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  5. "It is foggy."

"It is foggy."

Translation:Il y a du brouillard.

March 29, 2018

21 Comments


https://www.duolingo.com/profile/parmar.amit

Why do we need 'Il y a' instead of just 'Il'?


https://www.duolingo.com/profile/n6zs
  • 2215

"Brouillard" is a noun, not a verb. So, whereas you can say "il pleut" or "il neige", when referring to a noun, we say "il y a".


https://www.duolingo.com/profile/Harry111162

I guess we can't say its fogging.


https://www.duolingo.com/profile/rose_maree

you're literally my hero I've being trying to figure this out for ages thank you so much


https://www.duolingo.com/profile/mary182929

Now I get it! Merci.


https://www.duolingo.com/profile/WesNordic

there is fog should be the english sentence if you make it right btws what does Mod mean


https://www.duolingo.com/profile/Ripcurlgirl

It is an set expression which uses a noun instead of an adjective:

https://www.wordreference.com/fren/il%20y%20a%20du%20brouillard

This format is used a lot to describe weather conditions. Other examples are:

Il y a du vent → It is windy
Il y a du soleil → It is sunny


https://www.duolingo.com/profile/Steph24305

It is basically saying "there is fog". You use just il when saying things like "it rains".


https://www.duolingo.com/profile/krista189497

so le temps est brumeux is wrong to say... or is it just not included in the database


https://www.duolingo.com/profile/Ripcurlgirl

brumeux is lighter than brouillard → more akin to "misty".


https://www.duolingo.com/profile/JasleenKaur1909

Why do we have to use 'du?' can't we just say il y a broulliard?


https://www.duolingo.com/profile/nicholas_ashley

In French nouns generally require a determiner which can be:

  • an article (definite, indefinite or partitive).
  • possessive adjective (mon, ma, ton, etc.).
  • demonstrative adjective (ce, cette, etc.).
  • cardinal number (un, deux trois, ...).
  • indefinite adjective (certain, chaque, etc.).
  • interrogative adjective (quel).
  • exclamative adjective (quel).
  • negative adjective (ne ... aucun, nul)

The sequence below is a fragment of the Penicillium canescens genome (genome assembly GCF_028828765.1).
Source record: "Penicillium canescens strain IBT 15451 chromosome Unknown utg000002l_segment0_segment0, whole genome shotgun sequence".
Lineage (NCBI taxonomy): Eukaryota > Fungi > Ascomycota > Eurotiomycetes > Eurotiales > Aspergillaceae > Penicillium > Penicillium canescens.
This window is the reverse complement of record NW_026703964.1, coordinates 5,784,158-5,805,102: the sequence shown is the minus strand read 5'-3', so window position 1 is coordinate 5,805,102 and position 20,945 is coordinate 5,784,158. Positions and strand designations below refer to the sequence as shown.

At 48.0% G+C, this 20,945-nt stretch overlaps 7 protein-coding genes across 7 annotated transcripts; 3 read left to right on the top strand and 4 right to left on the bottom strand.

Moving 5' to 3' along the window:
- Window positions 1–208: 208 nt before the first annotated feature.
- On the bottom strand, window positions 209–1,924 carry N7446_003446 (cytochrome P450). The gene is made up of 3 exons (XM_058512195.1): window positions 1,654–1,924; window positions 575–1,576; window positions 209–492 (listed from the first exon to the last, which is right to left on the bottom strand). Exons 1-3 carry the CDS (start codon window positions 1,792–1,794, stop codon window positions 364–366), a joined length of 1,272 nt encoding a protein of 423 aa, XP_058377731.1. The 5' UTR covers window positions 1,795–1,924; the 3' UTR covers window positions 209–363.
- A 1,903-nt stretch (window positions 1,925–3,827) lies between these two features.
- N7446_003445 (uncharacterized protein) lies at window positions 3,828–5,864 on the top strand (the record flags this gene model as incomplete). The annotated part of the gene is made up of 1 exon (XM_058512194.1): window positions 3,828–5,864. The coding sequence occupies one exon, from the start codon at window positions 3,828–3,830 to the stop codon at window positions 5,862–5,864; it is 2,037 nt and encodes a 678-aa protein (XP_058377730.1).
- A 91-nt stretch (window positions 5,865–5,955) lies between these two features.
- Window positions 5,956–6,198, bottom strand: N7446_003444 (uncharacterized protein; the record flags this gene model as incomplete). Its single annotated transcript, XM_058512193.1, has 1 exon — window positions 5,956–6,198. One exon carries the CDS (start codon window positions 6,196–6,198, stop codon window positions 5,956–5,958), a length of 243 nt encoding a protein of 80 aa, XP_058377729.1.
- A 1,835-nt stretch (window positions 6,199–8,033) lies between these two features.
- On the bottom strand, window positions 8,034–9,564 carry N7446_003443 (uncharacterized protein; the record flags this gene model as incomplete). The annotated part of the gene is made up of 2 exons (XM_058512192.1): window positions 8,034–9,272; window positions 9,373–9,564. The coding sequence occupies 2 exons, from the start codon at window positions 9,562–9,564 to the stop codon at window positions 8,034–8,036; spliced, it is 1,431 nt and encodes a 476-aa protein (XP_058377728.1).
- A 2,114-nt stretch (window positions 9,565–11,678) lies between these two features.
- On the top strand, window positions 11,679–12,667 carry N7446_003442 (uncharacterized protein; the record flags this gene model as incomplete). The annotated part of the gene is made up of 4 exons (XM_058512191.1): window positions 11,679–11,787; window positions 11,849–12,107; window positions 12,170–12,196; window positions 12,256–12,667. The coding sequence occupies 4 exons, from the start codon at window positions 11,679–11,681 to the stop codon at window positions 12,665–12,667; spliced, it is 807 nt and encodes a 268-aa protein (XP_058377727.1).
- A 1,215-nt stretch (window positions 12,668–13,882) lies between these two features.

brouillard is an uncountable masculine noun

To refer to an unspecified quantity of something uncountable you use the following partitive articles:

  • du for masculine nouns
  • de la for feminine uncountable nouns.
  • de l' for masculine and feminine nouns beginning with a vowel.

https://www.duolingo.com/profile/deveshsoni1

Why not c'est ?


https://www.duolingo.com/profile/Ripcurlgirl

c'est is not used in relation to the weather.


https://www.duolingo.com/profile/J.erryr

It's a set expression. When talking about weather, instead of it is, you say there is.

e.g. Il y a du soleil - there is sun/it is sunny

With languages there are slight variations in meaning so you can't directly translate it all the time (such as il fait chaud - it is hot).


https://www.duolingo.com/profile/MightyAthena

sometimes it is "il y a", and other times just 'il__" or "Il fait" Can you explain?


https://www.duolingo.com/profile/nicholas_ashley

when talking about the weather in French there are a variety of constructs you can use but they are not always interchangeable. Typically the following guidelines apply:

il fait + non weather specific adjective (beau, mauvais, chaud, froid, humide, frais, sec, doux, etc.)

le temps est + weather specific adjective (nuageux, pluvieux, brumeux, etc.)

il y a + article + noun (brouillard, vent, soleil, nuages, averses, etc.) where the article depends on whether the noun is countable or uncountable

il + verb (pleurer, neiger, geler, etc)

examples

Quel temps fait-il? Il fait beau. - What’s the weather like? It's fine
le temps est brumeux - the weather is misty
Il y a du brouillard - it's foggy
Il gèle - it's freezing


https://www.duolingo.com/profile/MayurSingla

Why not il fait brouillard.?


https://www.duolingo.com/profile/Masdulce

What does the "y a du" mean?


https://www.duolingo.com/profile/frank774362

Brouillard is fog not foggy therefore it is a noun. Literally "il y a du brouillard" translates to "it is of the fog". Brumeux is French for foggy.

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